the local distribution grid may be used to offset electric energy provided by the DU to the end-user during the applicable period.” The purpose of the net-metering program is “to encourage end-users to participate in renewable electricity generation.” Distribution utilities are mandated to enter into netmetering agreements, without discrimination, with qualified end-users who will be installing an RE system, subject to technical and economic considerations, such as the DUs metering technical standards. In return, DUs entering net-metering agreements are entitled to RE certificates that shall be credited in compliance with the obligations of the DUs under the RPS. The ERC was tasked to establish the net-metering rules, including interconnection standards, pricing methodology and other commercial arrangements necessary to make net metering successful. These rules are contained in the ERC Resolution No. 9, series of 2013 “A Resolution Adopting the Rules Enabling the Net-Metering Program for Renewable Energy”, which was issued in May 27. (The Rules were published on July 9, 2013 and became effective on July 24.) The Rules limit the application of net-metering to “distributed generation” systems that are defined as small renewable generation systems supplying directly to the distribution grid that do not exceed 100 kW in capacity. The Rules open the net-metering program to all “qualified end-users” who are entities that generate electric power from an eligible on-site RE generating facility and who are in good credit standing in the payment of their electric bills to the DU. All types of RE systems are eligible for the net metering program.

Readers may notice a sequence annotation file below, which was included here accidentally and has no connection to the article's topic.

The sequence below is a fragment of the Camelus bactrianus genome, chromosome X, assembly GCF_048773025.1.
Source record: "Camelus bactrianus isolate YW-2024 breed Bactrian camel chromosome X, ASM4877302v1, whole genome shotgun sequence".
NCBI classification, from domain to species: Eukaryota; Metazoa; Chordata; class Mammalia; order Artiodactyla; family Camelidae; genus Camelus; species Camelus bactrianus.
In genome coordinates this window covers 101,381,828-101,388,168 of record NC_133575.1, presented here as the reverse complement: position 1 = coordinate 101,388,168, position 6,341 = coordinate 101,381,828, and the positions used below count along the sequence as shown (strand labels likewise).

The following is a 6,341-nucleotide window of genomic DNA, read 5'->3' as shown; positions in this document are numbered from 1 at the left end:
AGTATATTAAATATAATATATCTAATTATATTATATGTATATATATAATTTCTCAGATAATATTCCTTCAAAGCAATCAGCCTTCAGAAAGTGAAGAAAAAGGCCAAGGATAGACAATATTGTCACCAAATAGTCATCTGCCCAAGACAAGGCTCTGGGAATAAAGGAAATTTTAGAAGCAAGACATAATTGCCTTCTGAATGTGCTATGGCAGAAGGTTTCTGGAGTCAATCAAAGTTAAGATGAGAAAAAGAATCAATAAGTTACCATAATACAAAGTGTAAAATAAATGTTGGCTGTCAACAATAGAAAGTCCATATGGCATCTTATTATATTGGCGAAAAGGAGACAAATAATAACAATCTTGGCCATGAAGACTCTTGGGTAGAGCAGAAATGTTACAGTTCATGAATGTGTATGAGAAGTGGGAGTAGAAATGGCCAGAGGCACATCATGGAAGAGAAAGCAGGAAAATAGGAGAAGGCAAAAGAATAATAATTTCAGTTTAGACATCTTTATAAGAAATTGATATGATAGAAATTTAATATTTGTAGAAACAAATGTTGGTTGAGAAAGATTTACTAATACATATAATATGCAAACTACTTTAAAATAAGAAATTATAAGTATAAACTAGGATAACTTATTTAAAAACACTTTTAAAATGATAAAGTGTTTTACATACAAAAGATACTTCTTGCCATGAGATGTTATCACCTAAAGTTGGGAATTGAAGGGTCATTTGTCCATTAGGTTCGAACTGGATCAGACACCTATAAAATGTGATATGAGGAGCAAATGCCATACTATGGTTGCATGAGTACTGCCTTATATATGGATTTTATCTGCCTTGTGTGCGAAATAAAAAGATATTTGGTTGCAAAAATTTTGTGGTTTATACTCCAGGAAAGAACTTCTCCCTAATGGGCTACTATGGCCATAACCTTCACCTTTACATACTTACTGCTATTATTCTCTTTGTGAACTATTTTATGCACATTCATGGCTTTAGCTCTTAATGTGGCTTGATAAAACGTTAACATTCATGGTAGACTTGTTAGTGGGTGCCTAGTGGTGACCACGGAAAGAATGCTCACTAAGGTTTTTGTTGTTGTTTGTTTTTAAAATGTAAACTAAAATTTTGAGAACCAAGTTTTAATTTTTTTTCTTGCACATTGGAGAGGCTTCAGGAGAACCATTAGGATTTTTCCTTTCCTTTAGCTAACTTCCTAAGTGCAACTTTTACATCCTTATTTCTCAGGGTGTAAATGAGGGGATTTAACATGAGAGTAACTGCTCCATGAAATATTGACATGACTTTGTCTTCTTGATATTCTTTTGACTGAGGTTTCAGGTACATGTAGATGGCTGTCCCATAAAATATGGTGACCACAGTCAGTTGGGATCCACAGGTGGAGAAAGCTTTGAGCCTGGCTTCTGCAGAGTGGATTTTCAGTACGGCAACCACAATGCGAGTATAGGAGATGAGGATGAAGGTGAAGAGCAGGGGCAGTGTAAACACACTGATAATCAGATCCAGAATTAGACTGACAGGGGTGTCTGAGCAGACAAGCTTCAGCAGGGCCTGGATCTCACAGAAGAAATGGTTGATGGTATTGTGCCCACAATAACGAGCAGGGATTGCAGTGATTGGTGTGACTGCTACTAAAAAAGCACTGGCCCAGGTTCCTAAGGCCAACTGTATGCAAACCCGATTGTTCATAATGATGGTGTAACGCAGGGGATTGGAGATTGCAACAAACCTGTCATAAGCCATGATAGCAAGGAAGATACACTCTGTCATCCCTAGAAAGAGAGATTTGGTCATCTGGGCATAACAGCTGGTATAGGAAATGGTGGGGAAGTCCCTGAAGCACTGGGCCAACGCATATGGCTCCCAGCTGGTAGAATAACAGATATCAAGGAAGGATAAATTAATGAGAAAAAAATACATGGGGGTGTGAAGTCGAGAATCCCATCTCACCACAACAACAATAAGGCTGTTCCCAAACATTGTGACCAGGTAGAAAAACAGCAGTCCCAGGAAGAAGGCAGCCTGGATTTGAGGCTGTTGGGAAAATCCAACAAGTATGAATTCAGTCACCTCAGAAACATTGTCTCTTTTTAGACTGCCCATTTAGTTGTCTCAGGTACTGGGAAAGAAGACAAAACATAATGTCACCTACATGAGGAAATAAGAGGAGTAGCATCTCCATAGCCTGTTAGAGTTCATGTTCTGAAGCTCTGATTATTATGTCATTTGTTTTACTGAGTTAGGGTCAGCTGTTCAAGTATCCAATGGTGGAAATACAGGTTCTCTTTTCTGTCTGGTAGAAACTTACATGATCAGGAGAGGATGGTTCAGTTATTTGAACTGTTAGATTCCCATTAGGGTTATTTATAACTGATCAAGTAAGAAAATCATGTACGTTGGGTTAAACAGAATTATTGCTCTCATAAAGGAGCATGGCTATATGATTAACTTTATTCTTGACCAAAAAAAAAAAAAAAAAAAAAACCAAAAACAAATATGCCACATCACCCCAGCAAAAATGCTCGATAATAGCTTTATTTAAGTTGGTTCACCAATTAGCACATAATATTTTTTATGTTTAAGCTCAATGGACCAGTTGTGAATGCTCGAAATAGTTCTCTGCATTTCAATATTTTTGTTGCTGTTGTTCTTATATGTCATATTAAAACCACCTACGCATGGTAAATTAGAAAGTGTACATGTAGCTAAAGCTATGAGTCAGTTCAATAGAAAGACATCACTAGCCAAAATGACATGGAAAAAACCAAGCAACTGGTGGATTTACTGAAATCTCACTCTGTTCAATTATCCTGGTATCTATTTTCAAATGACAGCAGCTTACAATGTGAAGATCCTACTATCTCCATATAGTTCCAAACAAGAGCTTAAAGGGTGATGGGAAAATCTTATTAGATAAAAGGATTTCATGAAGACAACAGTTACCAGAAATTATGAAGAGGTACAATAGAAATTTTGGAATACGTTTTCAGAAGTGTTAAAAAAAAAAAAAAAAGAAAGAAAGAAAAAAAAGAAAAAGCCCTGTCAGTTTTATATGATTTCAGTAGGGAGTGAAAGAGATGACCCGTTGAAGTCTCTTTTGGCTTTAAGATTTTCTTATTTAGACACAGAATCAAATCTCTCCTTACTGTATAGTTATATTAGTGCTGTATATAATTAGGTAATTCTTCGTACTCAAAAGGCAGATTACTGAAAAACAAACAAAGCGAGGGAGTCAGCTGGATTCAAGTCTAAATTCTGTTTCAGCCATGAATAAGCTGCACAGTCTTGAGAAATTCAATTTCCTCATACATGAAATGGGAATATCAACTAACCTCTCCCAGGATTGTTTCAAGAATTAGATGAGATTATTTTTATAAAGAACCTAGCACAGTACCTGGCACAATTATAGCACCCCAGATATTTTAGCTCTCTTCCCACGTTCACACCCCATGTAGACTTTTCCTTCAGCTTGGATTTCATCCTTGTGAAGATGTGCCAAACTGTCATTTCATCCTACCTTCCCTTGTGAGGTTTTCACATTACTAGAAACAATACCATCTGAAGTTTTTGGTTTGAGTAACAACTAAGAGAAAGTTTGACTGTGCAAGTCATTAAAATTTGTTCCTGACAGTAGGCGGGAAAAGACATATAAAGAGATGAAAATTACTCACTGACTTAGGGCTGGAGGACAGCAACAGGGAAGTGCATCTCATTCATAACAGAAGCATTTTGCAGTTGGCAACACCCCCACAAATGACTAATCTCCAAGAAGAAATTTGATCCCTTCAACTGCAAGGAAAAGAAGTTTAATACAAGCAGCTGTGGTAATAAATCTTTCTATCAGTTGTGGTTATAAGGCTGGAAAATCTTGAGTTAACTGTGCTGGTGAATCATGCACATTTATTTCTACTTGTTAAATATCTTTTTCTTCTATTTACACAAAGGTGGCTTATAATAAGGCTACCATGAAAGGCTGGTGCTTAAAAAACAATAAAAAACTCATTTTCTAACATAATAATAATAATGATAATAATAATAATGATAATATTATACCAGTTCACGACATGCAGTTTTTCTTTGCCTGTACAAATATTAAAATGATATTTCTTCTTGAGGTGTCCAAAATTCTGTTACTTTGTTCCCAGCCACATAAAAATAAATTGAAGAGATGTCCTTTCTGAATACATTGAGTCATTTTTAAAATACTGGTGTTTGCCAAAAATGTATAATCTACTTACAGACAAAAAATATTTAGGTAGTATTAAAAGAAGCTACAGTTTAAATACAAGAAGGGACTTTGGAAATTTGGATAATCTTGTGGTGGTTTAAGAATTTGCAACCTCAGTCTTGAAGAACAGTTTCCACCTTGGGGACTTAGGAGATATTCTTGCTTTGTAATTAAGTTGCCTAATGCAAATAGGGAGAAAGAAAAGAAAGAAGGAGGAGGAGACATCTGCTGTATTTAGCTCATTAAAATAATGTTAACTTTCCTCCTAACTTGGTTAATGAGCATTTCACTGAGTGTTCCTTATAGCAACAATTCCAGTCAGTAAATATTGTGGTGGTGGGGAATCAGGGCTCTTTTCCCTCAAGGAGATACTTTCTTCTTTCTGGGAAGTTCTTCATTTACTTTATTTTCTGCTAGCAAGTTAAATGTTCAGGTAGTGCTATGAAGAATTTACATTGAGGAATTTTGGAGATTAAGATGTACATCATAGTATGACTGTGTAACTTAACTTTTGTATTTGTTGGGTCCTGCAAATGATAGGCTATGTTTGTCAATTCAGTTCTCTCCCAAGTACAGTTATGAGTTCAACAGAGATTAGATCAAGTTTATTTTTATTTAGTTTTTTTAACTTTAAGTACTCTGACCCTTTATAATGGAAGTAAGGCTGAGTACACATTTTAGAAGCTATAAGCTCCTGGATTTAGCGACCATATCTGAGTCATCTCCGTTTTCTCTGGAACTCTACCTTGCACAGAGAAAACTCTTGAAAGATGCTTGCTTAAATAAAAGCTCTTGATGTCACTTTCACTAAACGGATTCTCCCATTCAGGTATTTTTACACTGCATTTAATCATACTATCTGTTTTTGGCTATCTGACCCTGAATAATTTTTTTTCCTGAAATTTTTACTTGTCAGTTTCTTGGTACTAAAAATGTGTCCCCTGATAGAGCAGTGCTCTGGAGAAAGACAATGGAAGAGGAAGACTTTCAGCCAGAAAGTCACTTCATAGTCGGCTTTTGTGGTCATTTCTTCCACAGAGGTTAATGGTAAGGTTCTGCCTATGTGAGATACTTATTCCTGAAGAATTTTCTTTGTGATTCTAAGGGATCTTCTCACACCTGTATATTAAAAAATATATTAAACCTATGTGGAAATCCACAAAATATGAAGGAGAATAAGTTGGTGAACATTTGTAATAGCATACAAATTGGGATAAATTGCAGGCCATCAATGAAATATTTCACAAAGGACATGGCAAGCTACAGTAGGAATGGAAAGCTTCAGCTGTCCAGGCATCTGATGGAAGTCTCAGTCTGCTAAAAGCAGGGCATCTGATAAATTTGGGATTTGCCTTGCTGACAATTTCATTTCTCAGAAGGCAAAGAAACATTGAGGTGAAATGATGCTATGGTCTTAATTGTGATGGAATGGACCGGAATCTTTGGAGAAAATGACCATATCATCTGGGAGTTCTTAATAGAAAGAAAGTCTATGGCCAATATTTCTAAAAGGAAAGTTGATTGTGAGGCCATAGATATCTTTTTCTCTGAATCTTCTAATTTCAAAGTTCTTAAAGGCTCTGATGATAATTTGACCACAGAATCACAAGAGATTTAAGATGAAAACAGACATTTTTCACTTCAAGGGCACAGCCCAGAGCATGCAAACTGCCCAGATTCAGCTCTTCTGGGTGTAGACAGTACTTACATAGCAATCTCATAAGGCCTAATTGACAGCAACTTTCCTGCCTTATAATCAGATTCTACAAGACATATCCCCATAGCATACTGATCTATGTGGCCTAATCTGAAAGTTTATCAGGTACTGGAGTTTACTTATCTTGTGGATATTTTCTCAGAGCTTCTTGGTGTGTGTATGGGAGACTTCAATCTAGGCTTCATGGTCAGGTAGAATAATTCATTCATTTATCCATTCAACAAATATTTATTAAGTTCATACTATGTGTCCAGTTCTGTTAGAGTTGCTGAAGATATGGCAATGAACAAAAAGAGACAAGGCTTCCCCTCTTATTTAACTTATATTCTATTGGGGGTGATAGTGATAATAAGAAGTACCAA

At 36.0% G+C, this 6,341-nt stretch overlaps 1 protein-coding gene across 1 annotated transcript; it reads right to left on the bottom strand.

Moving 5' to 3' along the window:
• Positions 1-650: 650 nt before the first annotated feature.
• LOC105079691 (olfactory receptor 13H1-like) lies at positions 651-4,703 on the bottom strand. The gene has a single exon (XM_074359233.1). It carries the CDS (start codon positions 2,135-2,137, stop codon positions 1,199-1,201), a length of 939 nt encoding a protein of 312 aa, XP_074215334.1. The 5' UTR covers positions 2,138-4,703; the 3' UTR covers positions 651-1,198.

Net Metering